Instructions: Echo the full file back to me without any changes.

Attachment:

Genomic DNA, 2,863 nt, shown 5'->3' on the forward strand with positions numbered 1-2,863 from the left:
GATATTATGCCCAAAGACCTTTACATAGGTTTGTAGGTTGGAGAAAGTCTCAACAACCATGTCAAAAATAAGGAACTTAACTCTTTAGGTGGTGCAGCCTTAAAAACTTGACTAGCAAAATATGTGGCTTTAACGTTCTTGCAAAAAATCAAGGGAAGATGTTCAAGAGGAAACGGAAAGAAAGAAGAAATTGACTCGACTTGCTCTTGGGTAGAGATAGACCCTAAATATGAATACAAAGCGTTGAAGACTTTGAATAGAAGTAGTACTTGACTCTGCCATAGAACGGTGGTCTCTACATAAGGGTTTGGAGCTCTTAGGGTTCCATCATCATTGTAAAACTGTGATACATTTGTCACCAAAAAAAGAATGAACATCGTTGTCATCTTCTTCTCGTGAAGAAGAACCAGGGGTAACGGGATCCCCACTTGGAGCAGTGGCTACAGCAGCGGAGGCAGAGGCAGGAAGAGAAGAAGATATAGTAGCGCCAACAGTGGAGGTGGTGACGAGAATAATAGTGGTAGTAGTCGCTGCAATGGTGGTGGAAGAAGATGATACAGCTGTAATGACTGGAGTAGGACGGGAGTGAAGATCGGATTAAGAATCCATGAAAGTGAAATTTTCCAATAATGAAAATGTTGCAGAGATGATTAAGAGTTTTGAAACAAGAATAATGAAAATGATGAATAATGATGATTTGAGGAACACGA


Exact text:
Genomic DNA, 2,863 nt, shown 5'->3' on the forward strand with positions numbered 1-2,863 from the left:
GATATTATGCCCAAAGACCTTTACATAGGTTTGTAGGTTGGAGAAAGTCTCAACAACCATGTCAAAAATAAGGAACTTAACTCTTTAGGTGGTGCAGCCTTAAAAACTTGACTAGCAAAATATGTGGCTTTAACGTTCTTGCAAAAAATCAAGGGAAGATGTTCAAGAGGAAACGGAAAGAAAGAAGAAATTGACTCGACTTGCTCTTGGGTAGAGATAGACCCTAAATATGAATACAAAGCGTTGAAGACTTTGAATAGAAGTAGTACTTGACTCTGCCATAGAACGGTGGTCTCTACATAAGGGTTTGGAGCTCTTAGGGTTCCATCATCATTGTAAAACTGTGATACATTTGTCACCAAAAAAAGAATGAACATCGTTGTCATCTTCTTCTCGTGAAGAAGAACCAGGGGTAACGGGATCCCCACTTGGAGCAGTGGCTACAGCAGCGGAGGCAGAGGCAGGAAGAGAAGAAGATATAGTAGCGCCAACAGTGGAGGTGGTGACGAGAATAATAGTGGTAGTAGTCGCTGCAATGGTGGTGGAAGAAGATGATACAGCTGTAATGACTGGAGTAGGACGGGAGTGAAGATCGGATTAAGAATCCATGAAAGTGAAATTTTCCAATAATGAAAATGTTGCAGAGATGATTAAGAGTTTTGAAACAAGAATAATGAAAATGATGAATAATGATGATTTGAGGAACACGA